[imText1]North Korean leader Kim Jong Il recently ordered to confiscate all of the Japanese cars operating in North Korea.
South Korea’s Yonhap News Agency, quoting an insider source, reported that Kim, after watching a wrecked Japanese car blocking his way from the late Kim Il Sung’s mausoleum on January 1, issued the edict.
Therefore, North Korean authorities started to collect and prohibited use of Japanese cars except a few that were gift of Kim Jong Il to several movie actors and athletes and those belonged to police and army Corps of Engineer.
However, it is questionable whether such order would be actually carried out while the country is heavily suffering lack of means of transportation. This is why some analysts suggest that Kim’s order is aimed at tightening the control of society.
So far, most of the middle-class North Koreans or low-ranking party officials have been using Japanese cars, whereas the richest riding Mercedes. Also, Korean-Japanese who immigrated into the North are fond of the cars they used to drive in Japan. So the number of Japanese-built cars is more than that of any other country. While still ordinary people could not even dream of possessing a Japanese car, the price of it has been significantly lowered since early 90s when smuggling of used automobiles from Japan through China began. These cheap, imported Japanese used cars are favorites of North Korea’s small-but-growing group of businesspeople.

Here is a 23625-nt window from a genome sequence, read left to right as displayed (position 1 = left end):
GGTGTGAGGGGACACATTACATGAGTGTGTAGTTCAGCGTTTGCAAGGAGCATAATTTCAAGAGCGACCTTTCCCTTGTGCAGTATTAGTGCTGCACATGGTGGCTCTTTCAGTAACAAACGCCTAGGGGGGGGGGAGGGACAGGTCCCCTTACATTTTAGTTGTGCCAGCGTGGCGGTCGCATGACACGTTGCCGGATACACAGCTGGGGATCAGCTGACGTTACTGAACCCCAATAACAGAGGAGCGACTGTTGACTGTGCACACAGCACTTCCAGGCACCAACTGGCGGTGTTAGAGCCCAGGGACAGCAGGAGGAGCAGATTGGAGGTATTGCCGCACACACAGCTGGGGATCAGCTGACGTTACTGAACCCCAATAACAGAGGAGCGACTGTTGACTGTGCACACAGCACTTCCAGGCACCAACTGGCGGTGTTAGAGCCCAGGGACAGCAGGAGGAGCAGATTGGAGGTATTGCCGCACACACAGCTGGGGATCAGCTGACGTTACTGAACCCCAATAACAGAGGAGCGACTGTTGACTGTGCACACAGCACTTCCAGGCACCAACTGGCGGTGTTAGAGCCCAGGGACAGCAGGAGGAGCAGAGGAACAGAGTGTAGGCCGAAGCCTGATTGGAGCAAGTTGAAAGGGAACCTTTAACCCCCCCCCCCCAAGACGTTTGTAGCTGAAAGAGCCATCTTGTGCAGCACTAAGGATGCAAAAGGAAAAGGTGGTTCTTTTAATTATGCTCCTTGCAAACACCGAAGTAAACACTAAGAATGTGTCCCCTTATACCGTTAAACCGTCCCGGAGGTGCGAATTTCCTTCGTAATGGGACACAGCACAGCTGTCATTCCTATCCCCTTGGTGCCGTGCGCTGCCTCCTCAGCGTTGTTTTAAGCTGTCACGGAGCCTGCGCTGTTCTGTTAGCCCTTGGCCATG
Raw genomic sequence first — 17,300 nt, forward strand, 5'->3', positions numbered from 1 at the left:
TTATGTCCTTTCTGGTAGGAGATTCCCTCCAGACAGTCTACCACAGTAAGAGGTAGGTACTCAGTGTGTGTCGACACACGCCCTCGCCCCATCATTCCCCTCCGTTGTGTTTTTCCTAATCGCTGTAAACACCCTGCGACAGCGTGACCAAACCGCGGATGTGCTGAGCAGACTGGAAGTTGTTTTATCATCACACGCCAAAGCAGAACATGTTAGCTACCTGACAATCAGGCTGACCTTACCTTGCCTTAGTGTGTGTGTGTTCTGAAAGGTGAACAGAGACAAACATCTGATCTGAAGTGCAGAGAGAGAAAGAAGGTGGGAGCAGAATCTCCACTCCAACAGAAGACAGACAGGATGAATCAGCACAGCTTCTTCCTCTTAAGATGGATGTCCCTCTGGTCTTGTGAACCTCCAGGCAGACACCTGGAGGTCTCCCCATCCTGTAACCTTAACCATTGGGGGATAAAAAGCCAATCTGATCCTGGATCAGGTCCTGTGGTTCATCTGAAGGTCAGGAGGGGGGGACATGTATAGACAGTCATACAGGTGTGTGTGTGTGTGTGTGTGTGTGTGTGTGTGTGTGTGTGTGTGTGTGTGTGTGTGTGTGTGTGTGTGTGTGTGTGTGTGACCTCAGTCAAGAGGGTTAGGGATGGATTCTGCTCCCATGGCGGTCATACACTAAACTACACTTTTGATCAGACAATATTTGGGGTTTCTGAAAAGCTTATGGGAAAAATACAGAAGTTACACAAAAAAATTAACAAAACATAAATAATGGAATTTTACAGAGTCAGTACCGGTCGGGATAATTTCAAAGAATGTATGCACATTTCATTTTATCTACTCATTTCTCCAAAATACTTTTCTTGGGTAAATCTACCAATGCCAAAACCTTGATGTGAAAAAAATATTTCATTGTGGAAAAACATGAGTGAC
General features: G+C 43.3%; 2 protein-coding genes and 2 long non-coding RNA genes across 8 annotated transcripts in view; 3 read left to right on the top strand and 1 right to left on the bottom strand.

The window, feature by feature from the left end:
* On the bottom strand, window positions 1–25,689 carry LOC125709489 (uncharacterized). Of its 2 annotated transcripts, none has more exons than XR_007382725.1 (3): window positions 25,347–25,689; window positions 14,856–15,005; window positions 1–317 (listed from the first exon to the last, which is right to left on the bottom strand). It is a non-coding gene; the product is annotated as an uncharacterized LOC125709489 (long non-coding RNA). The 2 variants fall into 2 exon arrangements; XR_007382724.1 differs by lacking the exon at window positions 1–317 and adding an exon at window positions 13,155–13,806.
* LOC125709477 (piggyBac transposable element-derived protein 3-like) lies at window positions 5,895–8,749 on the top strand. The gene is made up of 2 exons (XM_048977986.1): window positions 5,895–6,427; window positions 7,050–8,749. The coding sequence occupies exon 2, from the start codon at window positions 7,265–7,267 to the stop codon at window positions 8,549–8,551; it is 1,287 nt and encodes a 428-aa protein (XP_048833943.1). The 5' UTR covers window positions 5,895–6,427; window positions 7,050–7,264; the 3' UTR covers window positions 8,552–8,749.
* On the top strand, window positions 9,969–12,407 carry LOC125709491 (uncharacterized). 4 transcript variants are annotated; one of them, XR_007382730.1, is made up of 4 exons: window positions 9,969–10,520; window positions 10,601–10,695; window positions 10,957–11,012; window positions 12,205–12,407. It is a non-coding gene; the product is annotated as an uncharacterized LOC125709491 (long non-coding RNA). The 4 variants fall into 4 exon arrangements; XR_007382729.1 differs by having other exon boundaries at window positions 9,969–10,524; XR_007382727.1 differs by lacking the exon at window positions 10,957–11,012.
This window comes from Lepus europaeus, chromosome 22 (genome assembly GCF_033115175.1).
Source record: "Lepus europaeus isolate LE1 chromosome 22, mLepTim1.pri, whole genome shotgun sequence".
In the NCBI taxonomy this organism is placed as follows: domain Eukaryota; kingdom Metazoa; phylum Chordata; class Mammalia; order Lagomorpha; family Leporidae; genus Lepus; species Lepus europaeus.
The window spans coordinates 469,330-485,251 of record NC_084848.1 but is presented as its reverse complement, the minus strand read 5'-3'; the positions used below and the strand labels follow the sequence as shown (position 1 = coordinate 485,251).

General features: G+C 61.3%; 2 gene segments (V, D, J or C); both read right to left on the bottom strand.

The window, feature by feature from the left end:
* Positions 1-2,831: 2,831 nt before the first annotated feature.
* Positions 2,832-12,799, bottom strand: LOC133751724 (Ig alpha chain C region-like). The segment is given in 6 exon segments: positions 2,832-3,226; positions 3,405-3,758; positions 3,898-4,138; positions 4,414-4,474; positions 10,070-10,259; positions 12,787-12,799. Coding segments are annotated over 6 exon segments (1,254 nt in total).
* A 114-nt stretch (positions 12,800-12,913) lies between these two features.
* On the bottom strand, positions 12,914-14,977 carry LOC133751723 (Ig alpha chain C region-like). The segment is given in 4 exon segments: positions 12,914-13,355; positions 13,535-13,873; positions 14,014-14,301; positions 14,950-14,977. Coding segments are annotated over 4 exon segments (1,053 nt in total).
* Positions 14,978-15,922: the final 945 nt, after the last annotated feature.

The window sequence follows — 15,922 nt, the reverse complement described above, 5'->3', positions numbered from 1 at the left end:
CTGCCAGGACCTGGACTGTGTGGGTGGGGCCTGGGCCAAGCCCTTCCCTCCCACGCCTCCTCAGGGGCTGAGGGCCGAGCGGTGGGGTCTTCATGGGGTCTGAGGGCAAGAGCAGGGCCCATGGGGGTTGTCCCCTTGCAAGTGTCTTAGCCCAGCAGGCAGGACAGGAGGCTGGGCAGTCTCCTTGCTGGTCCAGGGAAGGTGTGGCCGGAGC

In fact, Japanese used cars are the most beloved among North Korean people.
A North Korean businessman who is involved in Sino-Korean trade in Dandong, China, said in a telephone interview on Tuesday “Now, everybody is riding car instead of train because of poor electricity situation. If Japanese-made cars are confiscated, how can we move around?”
The person, Mr. H, said that he used a Nissan early this month and questioned the order’s practicability (the confiscation order was issued on January 1).
And H suggested that the order might have been confiscation of ‘illegal automobiles.’
According to H, many rich North Koreans register their cars as public use, in collaboration of public companies. Public companies sell their plates to those who offer cash. Once registered as public use, one’s car does not have to pay tax and is easier to receive travel permit thus attractive to the businesspeople.
In addition, H conjectured another reason: Kim Jong Il could have abhorred Japanese participation in anti-NK economic sanctions.
North Korean authorities distributed Russian Volga automobiles and Romanian Dacia sedans to local party secretaries and senior army officers in the 80s. However, after the communist bloc’s collapse, spare parts have no longer been provided and most of the cars are now unusable. As a result, North Korean government allowed import of Japanese used cars from China in mid-90s.